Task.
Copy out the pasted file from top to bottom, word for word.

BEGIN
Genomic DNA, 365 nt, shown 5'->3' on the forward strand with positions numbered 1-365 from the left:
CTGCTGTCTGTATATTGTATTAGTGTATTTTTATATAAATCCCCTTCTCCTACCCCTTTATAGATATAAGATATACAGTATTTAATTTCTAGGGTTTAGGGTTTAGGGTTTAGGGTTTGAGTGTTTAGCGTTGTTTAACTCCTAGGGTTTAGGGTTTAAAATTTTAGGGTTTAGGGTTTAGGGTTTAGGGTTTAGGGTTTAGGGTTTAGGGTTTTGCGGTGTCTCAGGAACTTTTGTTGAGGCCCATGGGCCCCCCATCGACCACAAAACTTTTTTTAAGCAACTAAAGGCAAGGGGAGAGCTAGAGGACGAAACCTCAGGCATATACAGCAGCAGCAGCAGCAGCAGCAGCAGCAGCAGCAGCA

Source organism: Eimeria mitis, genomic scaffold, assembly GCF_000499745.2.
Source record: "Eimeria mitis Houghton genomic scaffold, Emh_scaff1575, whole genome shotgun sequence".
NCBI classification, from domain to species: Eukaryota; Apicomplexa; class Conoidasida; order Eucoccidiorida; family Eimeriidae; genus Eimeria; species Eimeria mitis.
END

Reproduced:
Genomic DNA, 365 nt, shown 5'->3' on the forward strand with positions numbered 1-365 from the left:
CTGCTGTCTGTATATTGTATTAGTGTATTTTTATATAAATCCCCTTCTCCTACCCCTTTATAGATATAAGATATACAGTATTTAATTTCTAGGGTTTAGGGTTTAGGGTTTAGGGTTTGAGTGTTTAGCGTTGTTTAACTCCTAGGGTTTAGGGTTTAAAATTTTAGGGTTTAGGGTTTAGGGTTTAGGGTTTAGGGTTTAGGGTTTAGGGTTTTGCGGTGTCTCAGGAACTTTTGTTGAGGCCCATGGGCCCCCCATCGACCACAAAACTTTTTTTAAGCAACTAAAGGCAAGGGGAGAGCTAGAGGACGAAACCTCAGGCATATACAGCAGCAGCAGCAGCAGCAGCAGCAGCAGCAGCAGCA

Source organism: Eimeria mitis, genomic scaffold, assembly GCF_000499745.2.
Source record: "Eimeria mitis Houghton genomic scaffold, Emh_scaff1575, whole genome shotgun sequence".
NCBI classification, from domain to species: Eukaryota; Apicomplexa; class Conoidasida; order Eucoccidiorida; family Eimeriidae; genus Eimeria; species Eimeria mitis.